Sunday, October 13, 2013

Southest Asian Temple, Part 4 - Construction done, ready for paint

The round stupa with all construction done

The addiction continues. I should be grading an assignment my students turned in on Thursday, but I'm putting the last bits of construction together. The temples continue to come together wonderfully, though I think I've hit my first snag. The roofs are going to have a hard time fitting once the corner columns are in. I'm thinking I'll have to snip a bit of the roof off at the corners, but we'll see.

The "secret compartment" for Pulp Explorers to find

Anyway, both temples and the stupa are pretty much done with their construction. The stupa is the simplest, though gluing on the decoration took the longest. I even went to Michael's craft store last night to pick up some decorative, flower-like beads to glue around one of the upper levels. A southeast Asian stupa is generally solid -- there are no inner rooms or sanctuaries. They are supposed to contain a Buddhist relic inside. However, since these will be used for Pulp games, I've made mine with a secret compartment. Some Indiana Jones on the tabletop will likely find the vial of the Lost Tears of Buddha hidden within -- or something like that! The construction was straight forward. I glued the top finial to the top of the upside down round box. Then I cut out a circle of foam core that the box will j-u-s-t go around, providing a tight fit, and glued the foam core to the circular plywood base I bought at Hobby Lobby. The most time consuming part was gluing on the beads and decorations on the outside.

The first small temple with its roof next to it. The spindles atop the columns m-a-y cause problems...

The temples went together nicely, as well. As you can see from the picture, I got the idea to cut out and glue onto the door a black mesh knitting screen. Hopefully, when painted up, this will make the door look like it has recessed panels. The last stage was to glue the four columns to each corner of the building. I had to saw away at some of the decorative moulding to provide a tight fit for one of the temples. And here is where I think I'll have fitting problems. The spindles glued atop the columns probably flare out too much and will bump against the roof. If this happens, like I said, I plan on snipping off the corner of each of the roof's four corners. That should allow it to fit. We'll see...I'm waiting for the tacky glue to dry before I try to fit them on.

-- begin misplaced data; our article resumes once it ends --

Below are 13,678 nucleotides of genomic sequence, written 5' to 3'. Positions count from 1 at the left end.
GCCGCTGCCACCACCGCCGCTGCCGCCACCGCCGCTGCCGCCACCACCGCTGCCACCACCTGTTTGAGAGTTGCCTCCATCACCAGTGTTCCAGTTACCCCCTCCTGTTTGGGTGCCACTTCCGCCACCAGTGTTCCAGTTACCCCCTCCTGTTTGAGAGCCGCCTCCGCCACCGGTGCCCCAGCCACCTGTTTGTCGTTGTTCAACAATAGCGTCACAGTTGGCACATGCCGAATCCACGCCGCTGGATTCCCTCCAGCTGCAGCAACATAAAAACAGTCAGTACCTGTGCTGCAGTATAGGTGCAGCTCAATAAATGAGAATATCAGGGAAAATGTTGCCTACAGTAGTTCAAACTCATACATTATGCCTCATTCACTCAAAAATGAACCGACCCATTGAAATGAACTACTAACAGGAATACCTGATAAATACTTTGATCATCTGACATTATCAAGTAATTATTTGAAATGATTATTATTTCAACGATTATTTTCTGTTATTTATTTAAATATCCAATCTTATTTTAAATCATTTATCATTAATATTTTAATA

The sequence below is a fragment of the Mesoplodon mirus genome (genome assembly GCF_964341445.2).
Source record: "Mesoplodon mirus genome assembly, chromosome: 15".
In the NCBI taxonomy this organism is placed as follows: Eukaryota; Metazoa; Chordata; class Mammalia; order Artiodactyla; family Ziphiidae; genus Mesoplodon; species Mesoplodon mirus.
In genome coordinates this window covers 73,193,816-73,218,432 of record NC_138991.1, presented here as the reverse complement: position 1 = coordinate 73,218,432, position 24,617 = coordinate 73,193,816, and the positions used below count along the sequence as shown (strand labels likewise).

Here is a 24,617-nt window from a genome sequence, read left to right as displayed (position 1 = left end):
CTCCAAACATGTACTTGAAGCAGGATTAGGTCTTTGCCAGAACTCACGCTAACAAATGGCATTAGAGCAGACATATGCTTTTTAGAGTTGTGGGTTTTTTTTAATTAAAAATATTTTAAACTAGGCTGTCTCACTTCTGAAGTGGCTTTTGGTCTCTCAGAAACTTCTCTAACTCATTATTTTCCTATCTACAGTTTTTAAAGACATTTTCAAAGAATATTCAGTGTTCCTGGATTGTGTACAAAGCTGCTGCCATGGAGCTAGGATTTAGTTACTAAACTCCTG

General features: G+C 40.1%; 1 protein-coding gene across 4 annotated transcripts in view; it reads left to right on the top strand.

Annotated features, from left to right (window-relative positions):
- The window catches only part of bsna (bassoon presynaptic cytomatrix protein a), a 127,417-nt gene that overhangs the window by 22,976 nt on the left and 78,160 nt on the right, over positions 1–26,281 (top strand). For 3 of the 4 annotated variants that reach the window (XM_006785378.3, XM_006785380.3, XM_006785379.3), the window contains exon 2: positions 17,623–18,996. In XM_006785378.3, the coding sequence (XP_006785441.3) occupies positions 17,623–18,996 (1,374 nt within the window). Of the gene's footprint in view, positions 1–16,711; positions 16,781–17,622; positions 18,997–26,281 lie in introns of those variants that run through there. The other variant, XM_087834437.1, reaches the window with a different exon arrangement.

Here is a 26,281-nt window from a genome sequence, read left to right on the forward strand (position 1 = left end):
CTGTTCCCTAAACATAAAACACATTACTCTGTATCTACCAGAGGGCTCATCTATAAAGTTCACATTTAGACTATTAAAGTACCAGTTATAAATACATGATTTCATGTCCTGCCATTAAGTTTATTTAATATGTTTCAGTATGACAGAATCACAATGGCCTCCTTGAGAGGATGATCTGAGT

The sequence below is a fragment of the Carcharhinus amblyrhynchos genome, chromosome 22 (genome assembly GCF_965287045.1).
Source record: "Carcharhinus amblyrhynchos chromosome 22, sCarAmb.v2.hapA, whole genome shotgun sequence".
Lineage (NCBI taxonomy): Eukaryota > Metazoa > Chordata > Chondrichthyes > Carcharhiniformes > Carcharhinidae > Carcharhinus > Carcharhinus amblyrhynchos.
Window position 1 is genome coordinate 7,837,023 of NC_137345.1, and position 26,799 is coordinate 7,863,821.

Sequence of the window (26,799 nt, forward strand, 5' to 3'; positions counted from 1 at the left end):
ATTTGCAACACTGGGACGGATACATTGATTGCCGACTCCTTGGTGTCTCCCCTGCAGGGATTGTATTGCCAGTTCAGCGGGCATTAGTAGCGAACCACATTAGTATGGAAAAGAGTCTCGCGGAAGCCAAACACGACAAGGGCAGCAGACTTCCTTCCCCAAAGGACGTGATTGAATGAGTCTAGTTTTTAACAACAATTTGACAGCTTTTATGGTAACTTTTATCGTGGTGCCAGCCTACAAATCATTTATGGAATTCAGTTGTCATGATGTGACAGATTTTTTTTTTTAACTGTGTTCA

Detail of the first small temple. I like the way the decorative moulding compliments the embossed design on the cardboard box

 These actually are looking much better than I had hoped. I can't wait to start the next phase, painting and texturing. I am thinking I'm going to go with a black/gray/white look to the stone. I have been to a number of Southeast Asian temple complexes in three different countries. The red sandstone ones seem to be peculiar to Angkor Wat. Both Bagan in Myanmar and Ayyuthaya in Thailand are a stone covering over brick. Maybe for my next one I'll show some exposed brick. I wanted to keep theses simple, though, for my first attempt. I have plans for the interiors, but we'll wait until I get to that stage to talk about them.

The second small temple. No moulding, but instead a row of "furniture buttons" along the top edge.

Feel free to leave a comment, if you like. I hope to start the painting process early this week.

Close up of the second temple. I really like how the black plastic screen gives the door a more decorative look.

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